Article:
Sollomon Hollow:

In the station, out on the town, and in a house

Photo taken by Nick Johnston


Sollomon Hollow is a trio consisting of Austin (Vocals/Lead Guitar), Meg (Vocals/Bass), and Nick (Drums). Despite not knowing their last names I've seen them a handful of times now around town in their home city of Santa Cruz. In a first for KBCZ we had a live electric performance when this band's big fuzzy noise played live during DJ Dayquil's drive-time Thursday show. Listening in to the broadcast over the stations monitoring headphones was a unique experience and opportunity to hear their voices and lyrics cleanly. Oftentimes at the shoegazey house shows they play Austin and Megs vocals can be difficult to pick out of the wall of sound. Whether it's in the mix or up front though Austins voice has a light touch but is strong enough that it rises on the swells of guitar. I caught them again that week at The Crepe Place and hearing Meg take lead on a song her higher register voice can be heard a little more distinctly as it cuts through the bands sound. I'm not really complaining about this as (unlike the finnicky Judge Bonedry) I'm not very knowledgeable about optimal mixing and tend to take a messier sound as part of the package especially in certain genres like punk or drone/noise type rock.


The songs contain heavy riffs and a bass that rather then underlining the melody with a punchy rhythm fills it in big fuzzy undercurrents or broad brushes of blue paint. The drums bang with a rattle and abandon, but they aren't outpacing everything else moving at a measured driving pace. The songs have interesting changes of pace that keep it fresh. One builds slowly then in a janky connection like an old transmission shunking into first from third gear goes into a breakdown that has the crowd chanting out the chorus. Sometimes the notes have that halting dropped pebble pacing that combined with the transitions fits into an awkward and persistent groove. This could take away but I felt like it added to that vibe of being drunk in a garage.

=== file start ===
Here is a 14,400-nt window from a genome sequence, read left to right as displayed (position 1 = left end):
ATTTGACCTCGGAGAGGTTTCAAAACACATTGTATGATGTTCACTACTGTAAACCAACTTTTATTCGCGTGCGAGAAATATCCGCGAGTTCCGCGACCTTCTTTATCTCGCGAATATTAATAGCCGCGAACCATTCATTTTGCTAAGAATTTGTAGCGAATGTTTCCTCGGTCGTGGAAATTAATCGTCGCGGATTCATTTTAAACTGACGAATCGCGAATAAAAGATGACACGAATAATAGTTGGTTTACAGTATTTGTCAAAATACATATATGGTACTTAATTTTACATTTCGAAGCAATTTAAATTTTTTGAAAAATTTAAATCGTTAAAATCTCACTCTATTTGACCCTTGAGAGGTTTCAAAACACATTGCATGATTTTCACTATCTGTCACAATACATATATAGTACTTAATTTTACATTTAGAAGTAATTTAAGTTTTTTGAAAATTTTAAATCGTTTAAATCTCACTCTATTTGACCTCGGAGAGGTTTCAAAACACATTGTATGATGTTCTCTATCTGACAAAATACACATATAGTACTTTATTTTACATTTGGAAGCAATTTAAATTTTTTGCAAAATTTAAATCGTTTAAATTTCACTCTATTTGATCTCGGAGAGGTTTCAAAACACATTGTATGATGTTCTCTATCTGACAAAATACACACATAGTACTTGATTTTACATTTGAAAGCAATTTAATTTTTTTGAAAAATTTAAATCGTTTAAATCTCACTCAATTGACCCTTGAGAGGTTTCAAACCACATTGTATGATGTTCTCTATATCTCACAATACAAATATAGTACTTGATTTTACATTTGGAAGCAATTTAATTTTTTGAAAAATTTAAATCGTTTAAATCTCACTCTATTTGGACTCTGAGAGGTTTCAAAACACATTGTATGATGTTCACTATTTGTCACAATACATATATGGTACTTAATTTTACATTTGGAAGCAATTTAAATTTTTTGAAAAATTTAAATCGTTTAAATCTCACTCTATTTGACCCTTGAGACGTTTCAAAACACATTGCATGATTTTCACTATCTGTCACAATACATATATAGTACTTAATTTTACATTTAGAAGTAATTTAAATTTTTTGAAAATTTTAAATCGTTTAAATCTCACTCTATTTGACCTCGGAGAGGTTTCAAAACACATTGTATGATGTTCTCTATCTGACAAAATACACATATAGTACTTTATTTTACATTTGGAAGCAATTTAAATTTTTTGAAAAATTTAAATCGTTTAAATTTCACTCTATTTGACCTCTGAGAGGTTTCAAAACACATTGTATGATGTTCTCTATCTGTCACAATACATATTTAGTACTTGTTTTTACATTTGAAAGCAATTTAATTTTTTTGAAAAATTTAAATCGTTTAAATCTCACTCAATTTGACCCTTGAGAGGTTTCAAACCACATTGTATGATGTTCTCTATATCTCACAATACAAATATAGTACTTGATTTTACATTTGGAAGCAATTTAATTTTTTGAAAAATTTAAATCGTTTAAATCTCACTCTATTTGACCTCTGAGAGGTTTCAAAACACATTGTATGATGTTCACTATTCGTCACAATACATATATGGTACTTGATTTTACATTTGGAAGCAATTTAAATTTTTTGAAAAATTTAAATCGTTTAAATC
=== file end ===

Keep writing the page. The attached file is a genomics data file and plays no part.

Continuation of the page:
With all this awkward chunking and tidal wavy sections it could be hard for a message to get conveyed but a real emotion does get across. Austin who writes much of the music can conjure a thick wistfulness of long vistas at late nights dawn and life's mounting complications. The crowd who know the songs revel in this singing along with a wild-eyed minor key cheer. At another date I witnessed them playing a houses living room for a birthday celebration and people truly lost it yelling for more, the band throwing out errant bass lines and guitar licks, psych tones filling the dwelling. No better way to see a local band swimming in their own stream then peering through a kitchen doorway.


Judge Bonedry throws out the pixies as a touchstone for the sound and I'd agree with that. I'll toss in Built to Spill as another band in a similar vein but Sollomon's got something a little more concrete in them. Catch them around town frequently playing together with another local favorite The Shoobies. They are good people making good music with good sound to float in and tunes to sooth the savage breast.


Thanks for reading my stray thoughts talk soon!


In service of the station,

Judge Do

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